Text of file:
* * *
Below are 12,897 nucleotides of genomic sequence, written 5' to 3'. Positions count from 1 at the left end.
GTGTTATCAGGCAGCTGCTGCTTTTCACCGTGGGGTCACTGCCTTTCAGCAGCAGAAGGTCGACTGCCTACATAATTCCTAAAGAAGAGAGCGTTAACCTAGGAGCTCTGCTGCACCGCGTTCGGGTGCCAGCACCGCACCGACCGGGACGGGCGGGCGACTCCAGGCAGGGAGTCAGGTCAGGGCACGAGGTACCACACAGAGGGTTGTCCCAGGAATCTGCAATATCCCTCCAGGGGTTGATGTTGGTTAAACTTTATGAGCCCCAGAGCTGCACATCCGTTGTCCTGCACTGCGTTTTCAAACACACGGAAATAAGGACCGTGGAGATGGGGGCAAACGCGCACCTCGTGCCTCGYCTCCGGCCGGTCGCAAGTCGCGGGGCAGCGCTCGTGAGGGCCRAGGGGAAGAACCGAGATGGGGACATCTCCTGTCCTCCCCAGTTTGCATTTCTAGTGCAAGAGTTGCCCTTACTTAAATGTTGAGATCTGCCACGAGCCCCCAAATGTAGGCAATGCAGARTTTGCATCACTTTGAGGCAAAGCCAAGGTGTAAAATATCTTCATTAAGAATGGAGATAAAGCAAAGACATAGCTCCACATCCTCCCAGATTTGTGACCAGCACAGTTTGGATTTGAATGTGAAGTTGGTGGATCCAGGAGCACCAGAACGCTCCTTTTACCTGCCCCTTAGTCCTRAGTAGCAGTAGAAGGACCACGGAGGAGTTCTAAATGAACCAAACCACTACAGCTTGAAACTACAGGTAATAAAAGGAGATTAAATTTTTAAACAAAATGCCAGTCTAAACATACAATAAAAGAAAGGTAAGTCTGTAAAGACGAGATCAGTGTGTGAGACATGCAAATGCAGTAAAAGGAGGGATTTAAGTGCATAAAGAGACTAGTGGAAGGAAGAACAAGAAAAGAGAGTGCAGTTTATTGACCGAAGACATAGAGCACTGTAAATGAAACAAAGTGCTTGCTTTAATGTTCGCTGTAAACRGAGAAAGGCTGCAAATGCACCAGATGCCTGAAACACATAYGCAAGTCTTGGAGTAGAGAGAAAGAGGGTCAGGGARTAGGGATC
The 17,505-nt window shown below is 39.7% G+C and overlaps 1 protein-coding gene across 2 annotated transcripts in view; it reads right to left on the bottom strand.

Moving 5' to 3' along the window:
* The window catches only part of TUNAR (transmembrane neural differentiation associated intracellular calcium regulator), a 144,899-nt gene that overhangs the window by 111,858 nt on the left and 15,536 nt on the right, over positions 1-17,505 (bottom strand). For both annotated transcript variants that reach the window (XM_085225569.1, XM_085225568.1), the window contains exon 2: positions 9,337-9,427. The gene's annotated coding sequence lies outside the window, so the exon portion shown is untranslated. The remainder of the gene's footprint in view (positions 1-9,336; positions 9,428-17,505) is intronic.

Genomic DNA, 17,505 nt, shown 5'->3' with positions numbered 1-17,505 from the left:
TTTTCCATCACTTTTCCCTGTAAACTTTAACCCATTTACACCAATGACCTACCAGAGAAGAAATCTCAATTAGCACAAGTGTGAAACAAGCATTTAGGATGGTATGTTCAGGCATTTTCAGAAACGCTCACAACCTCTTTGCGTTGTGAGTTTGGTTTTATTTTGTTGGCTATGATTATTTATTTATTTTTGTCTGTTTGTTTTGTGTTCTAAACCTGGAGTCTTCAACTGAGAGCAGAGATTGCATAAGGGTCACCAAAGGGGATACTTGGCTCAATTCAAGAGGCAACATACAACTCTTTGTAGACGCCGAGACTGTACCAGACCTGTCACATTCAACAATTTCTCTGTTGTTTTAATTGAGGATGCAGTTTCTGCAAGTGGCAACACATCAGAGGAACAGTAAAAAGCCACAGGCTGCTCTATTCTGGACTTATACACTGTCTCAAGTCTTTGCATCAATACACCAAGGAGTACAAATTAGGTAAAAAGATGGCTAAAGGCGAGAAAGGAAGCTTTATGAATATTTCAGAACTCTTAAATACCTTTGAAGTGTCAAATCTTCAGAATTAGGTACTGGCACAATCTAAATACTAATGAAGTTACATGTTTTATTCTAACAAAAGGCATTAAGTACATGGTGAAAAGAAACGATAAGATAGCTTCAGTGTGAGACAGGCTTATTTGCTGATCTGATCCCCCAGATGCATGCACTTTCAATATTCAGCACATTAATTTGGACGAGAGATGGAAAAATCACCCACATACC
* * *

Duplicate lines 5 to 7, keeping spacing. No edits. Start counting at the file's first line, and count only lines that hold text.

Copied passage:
* The window catches only part of TUNAR (transmembrane neural differentiation associated intracellular calcium regulator), a 144,899-nt gene that overhangs the window by 111,858 nt on the left and 15,536 nt on the right, over positions 1-17,505 (bottom strand). For both annotated transcript variants that reach the window (XM_085225569.1, XM_085225568.1), the window contains exon 2: positions 9,337-9,427. The gene's annotated coding sequence lies outside the window, so the exon portion shown is untranslated. The remainder of the gene's footprint in view (positions 1-9,336; positions 9,428-17,505) is intronic.

Genomic DNA, 17,505 nt, shown 5'->3' with positions numbered 1-17,505 from the left:
TTTTCCATCACTTTTCCCTGTAAACTTTAACCCATTTACACCAATGACCTACCAGAGAAGAAATCTCAATTAGCACAAGTGTGAAACAAGCATTTAGGATGGTATGTTCAGGCATTTTCAGAAACGCTCACAACCTCTTTGCGTTGTGAGTTTGGTTTTATTTTGTTGGCTATGATTATTTATTTATTTTTGTCTGTTTGTTTTGTGTTCTAAACCTGGAGTCTTCAACTGAGAGCAGAGATTGCATAAGGGTCACCAAAGGGGATACTTGGCTCAATTCAAGAGGCAACATACAACTCTTTGTAGACGCCGAGACTGTACCAGACCTGTCACATTCAACAATTTCTCTGTTGTTTTAATTGAGGATGCAGTTTCTGCAAGTGGCAACACATCAGAGGAACAGTAAAAAGCCACAGGCTGCTCTATTCTGGACTTATACACTGTCTCAAGTCTTTGCATCAATACACCAAGGAGTACAAATTAGGTAAAAAGATGGCTAAAGGCGAGAAAGGAAGCTTTATGAATATTTCAGAACTCTTAAATACCTTTGAAGTGTCAAATCTTCAGAATTAGGTACTGGCACAATCTAAATACTAATGAAGTTACATGTTTTATTCTAACAAAAGGCATTAAGTACATGGTGAAAAGAAACGATAAGATAGCTTCAGTGTGAGACAGGCTTATTTGCTGATCTGATCCCCCAGATGCATGCACTTTCAATATTCAGCACATTAATTTGGACGAGAGATGGAAAAATCACCCACATACC